Nick Sampson, Faraday Future (FF) co-founder and senior vice president of product strategy, has resigned amid layoffs and the company’s ongoing spat with Chinese investor Evergrande Health.

His departure follows that of Peter Savagian, senior vice president of product and technology development,  who also left the electric vehicle startup this week. Tom Wessner, senior vice president of global supply chain, and Pontus Fonateus, principal of interior design and brand, quit in early October.

Sampson announced his departure on his LinkedIn page on the morning of October 31 (China Standard Time), saying that he made the decision as a result of the “devastating impact” recent events were having on the company’s employees, their families, and the “ripple effect” on its suppliers and the industry.

He said he has “regrettably” left the company with “a heavy heart,” and is “greatly saddened at what is now happening.”

“For me FF was always about the people and the team, that is what comes first in my heart, without them we have nothing,” he wrote.

Faraday Future has been embroiled in a nasty battle with Evergrande Health Industry Group, which owns 45% of the company and runs its Chinese operations. The spat and the company’s financial woes have had a mounting effect on its employees.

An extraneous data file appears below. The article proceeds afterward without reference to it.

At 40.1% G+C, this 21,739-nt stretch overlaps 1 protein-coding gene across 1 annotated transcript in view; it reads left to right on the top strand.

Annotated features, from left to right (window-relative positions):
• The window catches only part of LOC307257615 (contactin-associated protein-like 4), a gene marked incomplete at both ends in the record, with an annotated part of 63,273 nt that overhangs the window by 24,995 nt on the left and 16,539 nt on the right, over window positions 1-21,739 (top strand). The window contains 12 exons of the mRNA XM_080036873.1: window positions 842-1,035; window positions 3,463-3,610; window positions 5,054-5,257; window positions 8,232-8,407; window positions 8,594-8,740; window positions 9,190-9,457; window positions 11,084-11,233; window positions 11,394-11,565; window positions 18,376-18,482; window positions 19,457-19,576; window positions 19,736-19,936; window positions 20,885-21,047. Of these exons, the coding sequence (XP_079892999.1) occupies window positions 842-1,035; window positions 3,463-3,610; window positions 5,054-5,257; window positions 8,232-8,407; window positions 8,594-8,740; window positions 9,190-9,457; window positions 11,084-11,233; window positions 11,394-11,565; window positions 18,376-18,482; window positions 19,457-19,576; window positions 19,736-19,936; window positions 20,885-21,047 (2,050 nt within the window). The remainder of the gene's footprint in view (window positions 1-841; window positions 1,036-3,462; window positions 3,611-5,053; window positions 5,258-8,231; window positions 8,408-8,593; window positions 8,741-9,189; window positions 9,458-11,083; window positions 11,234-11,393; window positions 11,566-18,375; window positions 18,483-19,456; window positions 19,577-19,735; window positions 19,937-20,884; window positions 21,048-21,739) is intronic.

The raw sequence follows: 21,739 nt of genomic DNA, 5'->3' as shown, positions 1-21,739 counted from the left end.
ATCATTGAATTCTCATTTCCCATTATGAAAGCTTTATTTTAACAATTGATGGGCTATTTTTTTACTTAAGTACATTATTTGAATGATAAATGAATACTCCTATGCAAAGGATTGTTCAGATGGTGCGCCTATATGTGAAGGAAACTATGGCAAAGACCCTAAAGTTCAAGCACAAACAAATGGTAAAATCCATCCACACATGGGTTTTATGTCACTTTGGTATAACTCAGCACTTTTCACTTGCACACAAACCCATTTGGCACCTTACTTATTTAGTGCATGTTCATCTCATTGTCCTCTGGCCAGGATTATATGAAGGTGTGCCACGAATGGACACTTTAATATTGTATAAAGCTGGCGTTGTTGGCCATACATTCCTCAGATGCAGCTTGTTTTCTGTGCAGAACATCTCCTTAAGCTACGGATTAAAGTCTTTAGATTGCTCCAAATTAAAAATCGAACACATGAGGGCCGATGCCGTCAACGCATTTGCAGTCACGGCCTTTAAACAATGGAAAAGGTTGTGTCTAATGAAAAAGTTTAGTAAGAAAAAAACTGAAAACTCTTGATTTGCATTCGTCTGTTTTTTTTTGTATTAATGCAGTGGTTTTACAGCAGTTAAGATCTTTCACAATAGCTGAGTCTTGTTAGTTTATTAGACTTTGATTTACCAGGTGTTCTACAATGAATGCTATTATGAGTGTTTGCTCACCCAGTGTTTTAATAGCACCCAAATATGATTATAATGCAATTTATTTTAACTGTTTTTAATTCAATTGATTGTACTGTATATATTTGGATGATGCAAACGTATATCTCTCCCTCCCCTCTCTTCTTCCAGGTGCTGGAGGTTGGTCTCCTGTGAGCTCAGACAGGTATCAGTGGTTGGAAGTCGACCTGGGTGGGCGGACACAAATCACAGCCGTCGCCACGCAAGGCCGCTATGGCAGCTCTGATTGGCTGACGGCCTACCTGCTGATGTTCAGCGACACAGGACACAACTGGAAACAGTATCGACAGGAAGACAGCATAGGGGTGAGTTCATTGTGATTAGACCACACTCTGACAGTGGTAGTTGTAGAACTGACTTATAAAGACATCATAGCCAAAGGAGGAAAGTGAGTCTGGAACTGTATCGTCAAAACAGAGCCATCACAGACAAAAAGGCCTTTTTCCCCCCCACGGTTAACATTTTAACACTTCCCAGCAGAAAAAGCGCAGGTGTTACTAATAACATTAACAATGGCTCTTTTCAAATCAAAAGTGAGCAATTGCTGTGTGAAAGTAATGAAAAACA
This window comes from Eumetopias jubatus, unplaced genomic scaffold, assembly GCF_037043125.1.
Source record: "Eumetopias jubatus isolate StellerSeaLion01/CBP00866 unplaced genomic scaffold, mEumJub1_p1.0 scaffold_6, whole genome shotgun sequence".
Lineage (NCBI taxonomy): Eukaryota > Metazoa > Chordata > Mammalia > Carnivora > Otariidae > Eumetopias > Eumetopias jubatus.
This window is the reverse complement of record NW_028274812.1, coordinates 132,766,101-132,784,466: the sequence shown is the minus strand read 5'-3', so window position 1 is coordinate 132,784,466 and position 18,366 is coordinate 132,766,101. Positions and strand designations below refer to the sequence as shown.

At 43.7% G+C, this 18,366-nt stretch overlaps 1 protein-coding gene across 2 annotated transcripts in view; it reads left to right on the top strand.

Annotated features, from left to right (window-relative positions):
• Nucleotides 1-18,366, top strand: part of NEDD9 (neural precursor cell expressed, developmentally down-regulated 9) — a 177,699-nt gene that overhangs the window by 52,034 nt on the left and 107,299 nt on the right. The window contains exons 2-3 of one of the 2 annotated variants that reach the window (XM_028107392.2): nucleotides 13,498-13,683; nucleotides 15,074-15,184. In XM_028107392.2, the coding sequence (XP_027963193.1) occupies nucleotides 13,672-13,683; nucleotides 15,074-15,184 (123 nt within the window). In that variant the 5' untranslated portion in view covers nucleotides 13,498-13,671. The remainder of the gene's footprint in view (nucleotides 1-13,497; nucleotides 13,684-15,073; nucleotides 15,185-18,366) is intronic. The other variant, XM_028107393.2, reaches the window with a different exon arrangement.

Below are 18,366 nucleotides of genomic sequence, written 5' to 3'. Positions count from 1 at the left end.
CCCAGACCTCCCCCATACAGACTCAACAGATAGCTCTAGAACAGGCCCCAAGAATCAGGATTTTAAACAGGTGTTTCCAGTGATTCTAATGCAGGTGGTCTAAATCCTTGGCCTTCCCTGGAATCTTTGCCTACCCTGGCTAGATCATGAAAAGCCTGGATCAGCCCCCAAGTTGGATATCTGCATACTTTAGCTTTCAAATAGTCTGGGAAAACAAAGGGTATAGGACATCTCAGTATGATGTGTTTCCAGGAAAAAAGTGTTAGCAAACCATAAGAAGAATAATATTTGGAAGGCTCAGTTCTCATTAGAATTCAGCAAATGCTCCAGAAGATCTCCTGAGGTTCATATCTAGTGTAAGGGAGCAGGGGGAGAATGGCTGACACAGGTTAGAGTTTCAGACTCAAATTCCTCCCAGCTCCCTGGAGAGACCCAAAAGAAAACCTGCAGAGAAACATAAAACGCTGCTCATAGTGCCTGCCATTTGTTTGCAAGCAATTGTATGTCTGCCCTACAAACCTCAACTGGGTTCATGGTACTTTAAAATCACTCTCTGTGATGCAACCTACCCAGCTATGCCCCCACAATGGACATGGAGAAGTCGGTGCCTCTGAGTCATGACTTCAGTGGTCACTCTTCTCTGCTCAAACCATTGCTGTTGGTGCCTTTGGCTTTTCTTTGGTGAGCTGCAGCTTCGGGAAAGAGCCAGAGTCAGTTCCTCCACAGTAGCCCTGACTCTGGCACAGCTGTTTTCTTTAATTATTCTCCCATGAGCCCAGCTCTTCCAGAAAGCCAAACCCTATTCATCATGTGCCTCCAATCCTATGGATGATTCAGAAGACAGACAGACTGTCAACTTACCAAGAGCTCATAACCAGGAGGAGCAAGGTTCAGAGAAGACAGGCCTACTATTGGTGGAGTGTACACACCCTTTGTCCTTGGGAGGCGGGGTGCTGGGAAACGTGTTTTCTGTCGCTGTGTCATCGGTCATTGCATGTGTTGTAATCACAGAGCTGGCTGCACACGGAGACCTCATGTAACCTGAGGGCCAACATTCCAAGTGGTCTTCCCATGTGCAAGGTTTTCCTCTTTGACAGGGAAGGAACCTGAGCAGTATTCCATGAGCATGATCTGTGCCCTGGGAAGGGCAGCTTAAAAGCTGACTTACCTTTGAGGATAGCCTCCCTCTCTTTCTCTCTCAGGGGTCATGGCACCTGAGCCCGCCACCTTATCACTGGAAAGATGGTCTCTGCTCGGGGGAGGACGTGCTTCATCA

Jia Yueting, Faraday Future co-founder and CEO—who is himself facing scrutiny in China due to the debts owed by his company LeEco—sought arbitration in Hong Kong to cancel the $2 billion investment deal with the Evergrande subsidiary, claiming it had not upheld its end of the investment deal.

Evergrande hit back saying that Jia was looking to cancel the deal after the company had spent an initial investment amount of $800 million. Evergrande was expected to pay the balance in equal portions in 2019 and 2020. The company also accused Jia and FF of using their majority control of the board to “manipulate it.”

Instead of easing the conflict, the result of the arbitration only caused more friction. Faraday Future claimed a “decisive victory” over Evergrande after it was ruled that the company could seek outside investment. However, Evergrande said the statement was “misleading.” The Hong Kong International Arbitration Centre ruled that FF could seek future financing without Evergrande’s permission under strict conditions.

In the midst of the conflict between the two companies, FF’s employees have faced late salary payments. More than 60 of the company’s Chinese employees did not get paid on time earlier this month. The company also announced that would be laying off employees and cutting pay by 20%.

Chris Udemans

Christopher Udemans is TechNode's former Shanghai-based data and graphics reporter. He covered Chinese artificial intelligence, mobility, cleantech, and cybersecurity.

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